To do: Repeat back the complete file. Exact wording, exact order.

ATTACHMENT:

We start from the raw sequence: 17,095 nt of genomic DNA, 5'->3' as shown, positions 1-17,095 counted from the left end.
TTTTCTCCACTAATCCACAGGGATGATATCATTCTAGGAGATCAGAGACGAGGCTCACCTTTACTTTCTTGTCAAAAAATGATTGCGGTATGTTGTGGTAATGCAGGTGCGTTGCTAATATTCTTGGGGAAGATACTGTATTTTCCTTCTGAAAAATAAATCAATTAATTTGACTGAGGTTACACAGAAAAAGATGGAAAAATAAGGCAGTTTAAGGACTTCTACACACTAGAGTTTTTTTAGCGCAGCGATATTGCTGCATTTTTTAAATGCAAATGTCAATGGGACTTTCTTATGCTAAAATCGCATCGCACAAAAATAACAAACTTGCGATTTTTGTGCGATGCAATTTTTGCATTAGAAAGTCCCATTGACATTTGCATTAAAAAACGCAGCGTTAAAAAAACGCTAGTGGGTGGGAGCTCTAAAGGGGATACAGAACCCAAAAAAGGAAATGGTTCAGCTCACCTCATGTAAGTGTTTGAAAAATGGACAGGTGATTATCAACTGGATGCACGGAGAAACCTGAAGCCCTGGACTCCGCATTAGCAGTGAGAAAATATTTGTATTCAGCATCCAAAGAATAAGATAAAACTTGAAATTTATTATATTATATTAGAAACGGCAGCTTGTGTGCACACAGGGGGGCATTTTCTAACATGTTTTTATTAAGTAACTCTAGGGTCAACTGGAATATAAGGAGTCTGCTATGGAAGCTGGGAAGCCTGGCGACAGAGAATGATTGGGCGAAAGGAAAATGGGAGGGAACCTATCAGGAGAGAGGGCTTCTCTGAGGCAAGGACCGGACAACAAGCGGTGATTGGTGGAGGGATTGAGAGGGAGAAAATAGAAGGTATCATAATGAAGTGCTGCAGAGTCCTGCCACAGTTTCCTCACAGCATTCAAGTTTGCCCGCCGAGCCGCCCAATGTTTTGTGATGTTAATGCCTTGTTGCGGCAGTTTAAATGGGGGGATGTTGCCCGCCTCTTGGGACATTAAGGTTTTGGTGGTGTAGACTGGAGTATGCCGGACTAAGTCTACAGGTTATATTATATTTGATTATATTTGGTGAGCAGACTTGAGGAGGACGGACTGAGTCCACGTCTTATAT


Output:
We start from the raw sequence: 17,095 nt of genomic DNA, 5'->3' as shown, positions 1-17,095 counted from the left end.
TTTTCTCCACTAATCCACAGGGATGATATCATTCTAGGAGATCAGAGACGAGGCTCACCTTTACTTTCTTGTCAAAAAATGATTGCGGTATGTTGTGGTAATGCAGGTGCGTTGCTAATATTCTTGGGGAAGATACTGTATTTTCCTTCTGAAAAATAAATCAATTAATTTGACTGAGGTTACACAGAAAAAGATGGAAAAATAAGGCAGTTTAAGGACTTCTACACACTAGAGTTTTTTTAGCGCAGCGATATTGCTGCATTTTTTAAATGCAAATGTCAATGGGACTTTCTTATGCTAAAATCGCATCGCACAAAAATAACAAACTTGCGATTTTTGTGCGATGCAATTTTTGCATTAGAAAGTCCCATTGACATTTGCATTAAAAAACGCAGCGTTAAAAAAACGCTAGTGGGTGGGAGCTCTAAAGGGGATACAGAACCCAAAAAAGGAAATGGTTCAGCTCACCTCATGTAAGTGTTTGAAAAATGGACAGGTGATTATCAACTGGATGCACGGAGAAACCTGAAGCCCTGGACTCCGCATTAGCAGTGAGAAAATATTTGTATTCAGCATCCAAAGAATAAGATAAAACTTGAAATTTATTATATTATATTAGAAACGGCAGCTTGTGTGCACACAGGGGGGCATTTTCTAACATGTTTTTATTAAGTAACTCTAGGGTCAACTGGAATATAAGGAGTCTGCTATGGAAGCTGGGAAGCCTGGCGACAGAGAATGATTGGGCGAAAGGAAAATGGGAGGGAACCTATCAGGAGAGAGGGCTTCTCTGAGGCAAGGACCGGACAACAAGCGGTGATTGGTGGAGGGATTGAGAGGGAGAAAATAGAAGGTATCATAATGAAGTGCTGCAGAGTCCTGCCACAGTTTCCTCACAGCATTCAAGTTTGCCCGCCGAGCCGCCCAATGTTTTGTGATGTTAATGCCTTGTTGCGGCAGTTTAAATGGGGGGATGTTGCCCGCCTCTTGGGACATTAAGGTTTTGGTGGTGTAGACTGGAGTATGCCGGACTAAGTCTACAGGTTATATTATATTTGATTATATTTGGTGAGCAGACTTGAGGAGGACGGACTGAGTCCACGTCTTATAT